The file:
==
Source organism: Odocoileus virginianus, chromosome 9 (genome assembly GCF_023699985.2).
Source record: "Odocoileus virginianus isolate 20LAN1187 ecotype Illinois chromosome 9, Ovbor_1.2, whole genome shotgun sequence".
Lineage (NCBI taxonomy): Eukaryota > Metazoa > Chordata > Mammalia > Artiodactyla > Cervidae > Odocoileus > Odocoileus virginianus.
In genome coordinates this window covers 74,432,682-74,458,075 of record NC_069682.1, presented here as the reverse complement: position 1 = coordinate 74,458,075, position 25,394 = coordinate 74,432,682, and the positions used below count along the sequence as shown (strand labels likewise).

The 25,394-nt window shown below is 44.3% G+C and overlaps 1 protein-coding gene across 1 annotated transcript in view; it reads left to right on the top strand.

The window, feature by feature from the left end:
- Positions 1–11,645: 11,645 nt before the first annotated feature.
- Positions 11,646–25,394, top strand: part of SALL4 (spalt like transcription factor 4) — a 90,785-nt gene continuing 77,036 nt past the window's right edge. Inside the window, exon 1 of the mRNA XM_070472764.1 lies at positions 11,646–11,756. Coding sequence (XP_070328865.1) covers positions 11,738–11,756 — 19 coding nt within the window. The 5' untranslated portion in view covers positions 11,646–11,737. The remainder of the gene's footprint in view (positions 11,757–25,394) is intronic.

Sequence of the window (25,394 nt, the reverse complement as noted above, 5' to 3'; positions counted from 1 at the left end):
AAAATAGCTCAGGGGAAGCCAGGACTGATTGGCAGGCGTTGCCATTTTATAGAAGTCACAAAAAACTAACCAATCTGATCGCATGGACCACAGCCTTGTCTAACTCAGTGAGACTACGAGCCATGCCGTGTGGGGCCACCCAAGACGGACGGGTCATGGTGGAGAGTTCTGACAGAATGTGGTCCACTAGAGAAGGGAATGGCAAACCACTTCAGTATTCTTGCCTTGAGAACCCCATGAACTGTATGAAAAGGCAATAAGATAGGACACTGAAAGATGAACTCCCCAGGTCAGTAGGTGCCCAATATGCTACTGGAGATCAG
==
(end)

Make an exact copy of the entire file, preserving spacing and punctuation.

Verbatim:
Source organism: Odocoileus virginianus, chromosome 9 (genome assembly GCF_023699985.2).
Source record: "Odocoileus virginianus isolate 20LAN1187 ecotype Illinois chromosome 9, Ovbor_1.2, whole genome shotgun sequence".
Lineage (NCBI taxonomy): Eukaryota > Metazoa > Chordata > Mammalia > Artiodactyla > Cervidae > Odocoileus > Odocoileus virginianus.
In genome coordinates this window covers 74,432,682-74,458,075 of record NC_069682.1, presented here as the reverse complement: position 1 = coordinate 74,458,075, position 25,394 = coordinate 74,432,682, and the positions used below count along the sequence as shown (strand labels likewise).

The 25,394-nt window shown below is 44.3% G+C and overlaps 1 protein-coding gene across 1 annotated transcript in view; it reads left to right on the top strand.

The window, feature by feature from the left end:
- Positions 1–11,645: 11,645 nt before the first annotated feature.
- Positions 11,646–25,394, top strand: part of SALL4 (spalt like transcription factor 4) — a 90,785-nt gene continuing 77,036 nt past the window's right edge. Inside the window, exon 1 of the mRNA XM_070472764.1 lies at positions 11,646–11,756. Coding sequence (XP_070328865.1) covers positions 11,738–11,756 — 19 coding nt within the window. The 5' untranslated portion in view covers positions 11,646–11,737. The remainder of the gene's footprint in view (positions 11,757–25,394) is intronic.

Sequence of the window (25,394 nt, the reverse complement as noted above, 5' to 3'; positions counted from 1 at the left end):
AAAATAGCTCAGGGGAAGCCAGGACTGATTGGCAGGCGTTGCCATTTTATAGAAGTCACAAAAAACTAACCAATCTGATCGCATGGACCACAGCCTTGTCTAACTCAGTGAGACTACGAGCCATGCCGTGTGGGGCCACCCAAGACGGACGGGTCATGGTGGAGAGTTCTGACAGAATGTGGTCCACTAGAGAAGGGAATGGCAAACCACTTCAGTATTCTTGCCTTGAGAACCCCATGAACTGTATGAAAAGGCAATAAGATAGGACACTGAAAGATGAACTCCCCAGGTCAGTAGGTGCCCAATATGCTACTGGAGATCAG